1.1. Introduction: The evaluation of optic disc edema can pose a diagnostic challenge. It is important to perform thorough clinical investigation to exclude vascular, infectious, inflammatory, toxic, metabolic, and compressive causes.
1.2. Case Report: Clinical records of one patient from University of Pittsburgh Medical Center were retrospectively reviewed and discussed in this case report. A 33-year-old male with history of stage IA germ cell testicular cancer presented to the emergency department with a three-day history of progressive, painless vision loss to No Light Perception (NLP) bilaterally. He was diagnosed with cerebral venous sinus thrombosis and promptly treated with anticoagulation, acetazolamide, high dose corticosteroids, venous thrombectomy and ventriculoperitoneal shunt. He achieved significant improvement of vision after treatment.
1.3. Discussion: The broad range of clinical characteristics can make the diagnosis of CVT challenging. Symptoms include headache, focal neurologic deficits, seizures, paresis, impaired consciousness, or visual disturbances. Increased intracranial pressure (ICP) and resulting papilledema is present in over 80% of patients with CVT . Papilledema commonly causes transient visual impairment, but if left untreated, can lead to permanent vision loss due to compressive optic atrophy.
1.4. Conclusion: The etiology of cerebral venous thrombosis can be variable and multifactorial. Appropriate clinical suspicion for CVT assures early diagnosis and may prevent severe morbidity and mortality. In the setting of vision loss secondary to increased Intracranial Pressure (ICP), prompt treatment may help prevent irreversible optic neuropathy and irreparable vision loss. High dose corticosteroids may be considered as an adjuvant therapy in the setting of acute optic nerve damage.
2. Keywords: Cerebral Venous Thrombosis; Optic Disc Edema; Papilledema; Venous Sinus Thrombosis
The evaluation of optic disc edema can pose a diagnostic challenge to the clinician. In the setting of known primary neoplasm, the differential diagnosis for optic neuropathy should also include carcinomatous meningitis, orbital or intracranial metastasis, direct infiltration of optic nerves, paraneoplastic syndrome, and increased ICP.
2. Case Report
Clinical records of one patient from University of Pittsburgh Medical Center were retrospectively reviewed and discussed in this case report. The patient is a 33-year-old male with history of stage IA germ cell testicular cancer status post orchiectomy who presented to the emergency department three weeks after his first BEP (bleomycin, etoposide, cisplatin) chemotherapy cycle with reports of complete vision loss. He reports a progressive and painless vision loss in both eyes over three days. He denies prior ocular history. Review of symptoms was otherwise negative at time of presentation. He denied headache or other focal neurologic deficits. At his initial presentation, ophthalmologic exam revealed no light perception vision in both eyes. Pupils were dilated and non-reactive to light nor to mydriatic drops. Dilated ophthalmoscopy revealed Frisén Grade III disc edema with obscuration of vessels, hemorrhage, and vascular tortuosity in both eyes. There was nasal edema with scattered pre-retinal hemorrhages in the macula in both eyes. Baseline testing was performed prior to discharge. Optical Coherence Tomography (OCT) showed supranormal retinal nerve fiber layer thickness. Manual Goldmann visual fields exhibited small paracentral islands in both eyes.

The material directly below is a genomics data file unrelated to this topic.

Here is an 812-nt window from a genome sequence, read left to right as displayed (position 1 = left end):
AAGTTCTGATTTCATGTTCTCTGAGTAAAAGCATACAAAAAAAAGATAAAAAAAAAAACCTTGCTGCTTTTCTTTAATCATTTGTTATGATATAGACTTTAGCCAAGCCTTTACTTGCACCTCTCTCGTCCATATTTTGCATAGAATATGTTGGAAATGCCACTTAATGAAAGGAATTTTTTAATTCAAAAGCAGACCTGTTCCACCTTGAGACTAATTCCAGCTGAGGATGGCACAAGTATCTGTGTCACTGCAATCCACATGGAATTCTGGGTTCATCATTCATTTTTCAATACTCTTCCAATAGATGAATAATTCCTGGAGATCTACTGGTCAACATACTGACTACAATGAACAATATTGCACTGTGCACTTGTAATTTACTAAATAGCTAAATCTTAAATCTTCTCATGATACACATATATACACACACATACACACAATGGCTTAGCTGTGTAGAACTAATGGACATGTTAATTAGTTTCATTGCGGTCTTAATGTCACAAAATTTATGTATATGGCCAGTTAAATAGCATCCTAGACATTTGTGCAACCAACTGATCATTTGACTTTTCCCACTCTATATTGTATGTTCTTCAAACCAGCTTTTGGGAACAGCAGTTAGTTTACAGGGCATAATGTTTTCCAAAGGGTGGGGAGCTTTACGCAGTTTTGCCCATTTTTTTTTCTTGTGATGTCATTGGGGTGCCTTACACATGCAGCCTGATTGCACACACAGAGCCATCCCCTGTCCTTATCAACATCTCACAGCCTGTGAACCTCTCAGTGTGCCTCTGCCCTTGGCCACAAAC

Magnetic Resonance Imaging (MRI) brain with and without contrast revealed cortical venous thrombosis associated with a small subarachnoid hemorrhage. There was evidence of superior sagittal sinus, right transverse sinus, and right sigmoid sinus thrombosis extending into the right jugular bulb and cervical internal jugular vein.
There was also prominent CSF within the optic nerve sheath complexes suggestive of elevated intracranial pressure. Extensive infectious, inflammatory, ischemic, toxic, and metabolic testing excluded alternate causes of severe optic neuropathy and disc edema and was unrevealing. Hypercoagulable work-up was performed and revealed elevated Factor VIII: C (1.78). Large volume lumbar puncture was performed and revealed a significantly elevated CSF opening pressure of 58 with bland fluid.
He was started on heparin with bridge to warfarin. He was also started on oral acetazolamide 500 mg three times per day. After initial infectious work-up was performed and negative, the patient was treated with high dose steroids: Intravenous (IV) methylprednisolone 1gram/day for 4 days. Digital Subtraction Angiography (DSA) and formal angiogram was performed and confirmed elevated intracranial pressure with thrombus. Urgent Venous thrombectomy was performed with significantly improved venous outflow. MRI and angiography imaging are shown in (Figure 1).
Given severity of vision loss due to ICP elevation, a ventricular peritoneal shunt was placed. Optic Nerve Sheath Fenestration (ONSF) was deferred given the initial suspicion of chemotherapy related toxic optic neuropathy as well as added risk of retrobulbar hemorrhage in the setting of anticoagulation. The patient’s visual acuity improved to hand motion in each eye by discharge five days after admission.